Britain’s Conservative government has suffered a setback in Parliament in its attempt to give authorities stronger powers to curb peaceful but disruptive protests
LONDON -- Britain’s Conservative government has suffered a setback in Parliament in its attempt to give authorities stronger powers to curb peaceful but disruptive protests.
Parliament’s upper chamber, the House of Lords, late Monday rejected some of the most contentious provisions in the Police, Crime, Sentencing and Courts Bill. The defeated measures would give police officers the right to stop and search people at demonstrations without suspicion, allow courts to bar named individuals from attending protests and empower police to curb protests that are judged to be too noisy.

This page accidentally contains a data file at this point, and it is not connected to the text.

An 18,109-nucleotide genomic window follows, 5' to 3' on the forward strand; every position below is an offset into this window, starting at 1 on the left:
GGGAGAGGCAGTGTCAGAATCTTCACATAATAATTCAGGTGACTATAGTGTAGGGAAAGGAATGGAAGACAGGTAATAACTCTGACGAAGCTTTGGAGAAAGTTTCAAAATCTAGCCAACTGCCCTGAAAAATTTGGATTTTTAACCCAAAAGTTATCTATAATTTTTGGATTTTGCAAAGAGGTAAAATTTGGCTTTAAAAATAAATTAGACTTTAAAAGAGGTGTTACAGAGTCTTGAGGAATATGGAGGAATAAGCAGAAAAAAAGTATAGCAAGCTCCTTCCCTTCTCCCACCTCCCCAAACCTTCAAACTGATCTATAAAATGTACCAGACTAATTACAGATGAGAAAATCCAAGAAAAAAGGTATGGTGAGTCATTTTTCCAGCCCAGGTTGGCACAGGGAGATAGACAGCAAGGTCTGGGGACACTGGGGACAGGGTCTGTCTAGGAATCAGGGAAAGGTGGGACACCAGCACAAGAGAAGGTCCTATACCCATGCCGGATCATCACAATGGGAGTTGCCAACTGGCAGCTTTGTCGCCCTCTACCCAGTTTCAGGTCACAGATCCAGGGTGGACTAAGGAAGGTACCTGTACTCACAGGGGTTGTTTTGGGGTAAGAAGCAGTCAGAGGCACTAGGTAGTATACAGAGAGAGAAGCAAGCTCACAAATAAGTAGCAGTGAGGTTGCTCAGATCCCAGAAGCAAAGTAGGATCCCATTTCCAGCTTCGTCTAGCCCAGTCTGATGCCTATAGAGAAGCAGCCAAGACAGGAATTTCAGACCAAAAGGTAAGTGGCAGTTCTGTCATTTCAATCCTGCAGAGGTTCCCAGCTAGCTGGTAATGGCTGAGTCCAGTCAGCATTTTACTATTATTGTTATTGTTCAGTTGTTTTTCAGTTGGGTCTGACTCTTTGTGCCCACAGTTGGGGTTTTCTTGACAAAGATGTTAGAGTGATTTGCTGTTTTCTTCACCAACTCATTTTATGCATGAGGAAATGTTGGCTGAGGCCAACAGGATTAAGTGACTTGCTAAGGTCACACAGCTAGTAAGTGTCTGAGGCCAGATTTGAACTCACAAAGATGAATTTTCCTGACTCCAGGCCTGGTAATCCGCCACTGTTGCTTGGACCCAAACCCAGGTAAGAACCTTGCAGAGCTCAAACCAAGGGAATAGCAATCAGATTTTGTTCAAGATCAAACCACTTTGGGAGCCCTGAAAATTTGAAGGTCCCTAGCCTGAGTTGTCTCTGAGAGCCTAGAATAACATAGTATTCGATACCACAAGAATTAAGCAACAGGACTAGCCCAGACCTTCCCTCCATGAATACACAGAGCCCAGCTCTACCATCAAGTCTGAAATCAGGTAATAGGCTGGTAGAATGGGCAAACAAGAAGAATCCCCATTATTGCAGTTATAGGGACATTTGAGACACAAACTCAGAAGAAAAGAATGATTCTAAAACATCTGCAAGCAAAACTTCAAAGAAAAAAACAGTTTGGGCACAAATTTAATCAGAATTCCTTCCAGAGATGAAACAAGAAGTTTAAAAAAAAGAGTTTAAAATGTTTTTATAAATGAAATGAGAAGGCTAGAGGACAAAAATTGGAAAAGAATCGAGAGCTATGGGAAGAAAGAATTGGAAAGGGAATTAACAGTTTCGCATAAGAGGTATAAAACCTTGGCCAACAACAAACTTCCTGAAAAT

Home Office Minister Susan Williams said the bill — targeted at environmentalists who have blocked roads and glued themselves to commuter trains to protest climate change — protected the “law-abiding majority” from “the highly disruptive tactics employed by a small number of people.”
But civil liberties groups say the proposed measures violate long-held freedoms of assembly and speech. Thousands of people attended “Kill the Bill” protests across Britain in recent months to oppose the legislation.